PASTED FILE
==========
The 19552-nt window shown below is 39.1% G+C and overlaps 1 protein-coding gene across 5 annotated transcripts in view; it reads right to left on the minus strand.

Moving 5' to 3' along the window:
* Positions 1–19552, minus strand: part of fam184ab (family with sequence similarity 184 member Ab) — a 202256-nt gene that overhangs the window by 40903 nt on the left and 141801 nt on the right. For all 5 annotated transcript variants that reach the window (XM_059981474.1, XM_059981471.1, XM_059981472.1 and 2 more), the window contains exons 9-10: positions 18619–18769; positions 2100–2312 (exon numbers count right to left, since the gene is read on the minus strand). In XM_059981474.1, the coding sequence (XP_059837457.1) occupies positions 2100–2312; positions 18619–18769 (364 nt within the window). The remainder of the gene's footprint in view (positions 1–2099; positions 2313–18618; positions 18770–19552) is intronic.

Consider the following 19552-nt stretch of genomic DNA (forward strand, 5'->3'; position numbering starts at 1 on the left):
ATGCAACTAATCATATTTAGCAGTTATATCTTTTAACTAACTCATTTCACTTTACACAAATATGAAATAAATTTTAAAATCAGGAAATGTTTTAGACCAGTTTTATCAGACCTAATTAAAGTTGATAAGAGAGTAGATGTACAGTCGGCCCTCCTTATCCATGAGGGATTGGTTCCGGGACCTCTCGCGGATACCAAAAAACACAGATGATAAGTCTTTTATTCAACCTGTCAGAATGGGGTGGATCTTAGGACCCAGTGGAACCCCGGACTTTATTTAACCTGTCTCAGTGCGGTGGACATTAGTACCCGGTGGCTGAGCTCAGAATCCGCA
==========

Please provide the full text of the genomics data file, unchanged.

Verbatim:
The 19552-nt window shown below is 39.1% G+C and overlaps 1 protein-coding gene across 5 annotated transcripts in view; it reads right to left on the minus strand.

Moving 5' to 3' along the window:
* Positions 1–19552, minus strand: part of fam184ab (family with sequence similarity 184 member Ab) — a 202256-nt gene that overhangs the window by 40903 nt on the left and 141801 nt on the right. For all 5 annotated transcript variants that reach the window (XM_059981474.1, XM_059981471.1, XM_059981472.1 and 2 more), the window contains exons 9-10: positions 18619–18769; positions 2100–2312 (exon numbers count right to left, since the gene is read on the minus strand). In XM_059981474.1, the coding sequence (XP_059837457.1) occupies positions 2100–2312; positions 18619–18769 (364 nt within the window). The remainder of the gene's footprint in view (positions 1–2099; positions 2313–18618; positions 18770–19552) is intronic.

Consider the following 19552-nt stretch of genomic DNA (forward strand, 5'->3'; position numbering starts at 1 on the left):
ATGCAACTAATCATATTTAGCAGTTATATCTTTTAACTAACTCATTTCACTTTACACAAATATGAAATAAATTTTAAAATCAGGAAATGTTTTAGACCAGTTTTATCAGACCTAATTAAAGTTGATAAGAGAGTAGATGTACAGTCGGCCCTCCTTATCCATGAGGGATTGGTTCCGGGACCTCTCGCGGATACCAAAAAACACAGATGATAAGTCTTTTATTCAACCTGTCAGAATGGGGTGGATCTTAGGACCCAGTGGAACCCCGGACTTTATTTAACCTGTCTCAGTGCGGTGGACATTAGTACCCGGTGGCTGAGCTCAGAATCCGCA